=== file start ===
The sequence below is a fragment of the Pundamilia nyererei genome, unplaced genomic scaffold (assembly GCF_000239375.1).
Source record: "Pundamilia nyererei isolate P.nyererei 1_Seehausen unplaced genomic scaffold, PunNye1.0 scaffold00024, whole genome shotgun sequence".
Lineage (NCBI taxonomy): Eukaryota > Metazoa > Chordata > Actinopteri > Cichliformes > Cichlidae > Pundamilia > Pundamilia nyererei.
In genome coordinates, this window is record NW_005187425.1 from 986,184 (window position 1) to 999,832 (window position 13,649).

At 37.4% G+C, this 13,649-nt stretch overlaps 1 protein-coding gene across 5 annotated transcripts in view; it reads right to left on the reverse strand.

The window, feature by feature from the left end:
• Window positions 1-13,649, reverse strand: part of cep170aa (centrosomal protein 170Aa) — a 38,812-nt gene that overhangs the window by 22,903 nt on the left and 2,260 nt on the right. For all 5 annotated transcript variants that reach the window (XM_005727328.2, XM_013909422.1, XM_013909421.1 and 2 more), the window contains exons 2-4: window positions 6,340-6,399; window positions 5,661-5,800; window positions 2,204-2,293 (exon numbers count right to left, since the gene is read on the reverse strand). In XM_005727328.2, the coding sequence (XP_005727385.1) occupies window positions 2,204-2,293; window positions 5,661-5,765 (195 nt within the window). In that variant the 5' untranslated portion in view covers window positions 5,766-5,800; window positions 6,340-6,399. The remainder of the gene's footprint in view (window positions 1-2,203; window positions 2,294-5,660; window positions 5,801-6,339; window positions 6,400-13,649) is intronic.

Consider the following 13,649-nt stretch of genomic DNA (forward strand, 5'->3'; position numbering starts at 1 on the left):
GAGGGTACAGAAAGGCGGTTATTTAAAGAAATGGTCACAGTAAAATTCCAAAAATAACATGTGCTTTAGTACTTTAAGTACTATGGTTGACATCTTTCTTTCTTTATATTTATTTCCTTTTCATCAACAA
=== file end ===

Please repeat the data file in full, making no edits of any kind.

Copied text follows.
The sequence below is a fragment of the Pundamilia nyererei genome, unplaced genomic scaffold (assembly GCF_000239375.1).
Source record: "Pundamilia nyererei isolate P.nyererei 1_Seehausen unplaced genomic scaffold, PunNye1.0 scaffold00024, whole genome shotgun sequence".
Lineage (NCBI taxonomy): Eukaryota > Metazoa > Chordata > Actinopteri > Cichliformes > Cichlidae > Pundamilia > Pundamilia nyererei.
In genome coordinates, this window is record NW_005187425.1 from 986,184 (window position 1) to 999,832 (window position 13,649).

At 37.4% G+C, this 13,649-nt stretch overlaps 1 protein-coding gene across 5 annotated transcripts in view; it reads right to left on the reverse strand.

The window, feature by feature from the left end:
• Window positions 1-13,649, reverse strand: part of cep170aa (centrosomal protein 170Aa) — a 38,812-nt gene that overhangs the window by 22,903 nt on the left and 2,260 nt on the right. For all 5 annotated transcript variants that reach the window (XM_005727328.2, XM_013909422.1, XM_013909421.1 and 2 more), the window contains exons 2-4: window positions 6,340-6,399; window positions 5,661-5,800; window positions 2,204-2,293 (exon numbers count right to left, since the gene is read on the reverse strand). In XM_005727328.2, the coding sequence (XP_005727385.1) occupies window positions 2,204-2,293; window positions 5,661-5,765 (195 nt within the window). In that variant the 5' untranslated portion in view covers window positions 5,766-5,800; window positions 6,340-6,399. The remainder of the gene's footprint in view (window positions 1-2,203; window positions 2,294-5,660; window positions 5,801-6,339; window positions 6,400-13,649) is intronic.

Consider the following 13,649-nt stretch of genomic DNA (forward strand, 5'->3'; position numbering starts at 1 on the left):
GAGGGTACAGAAAGGCGGTTATTTAAAGAAATGGTCACAGTAAAATTCCAAAAATAACATGTGCTTTAGTACTTTAAGTACTATGGTTGACATCTTTCTTTCTTTATATTTATTTCCTTTTCATCAACAA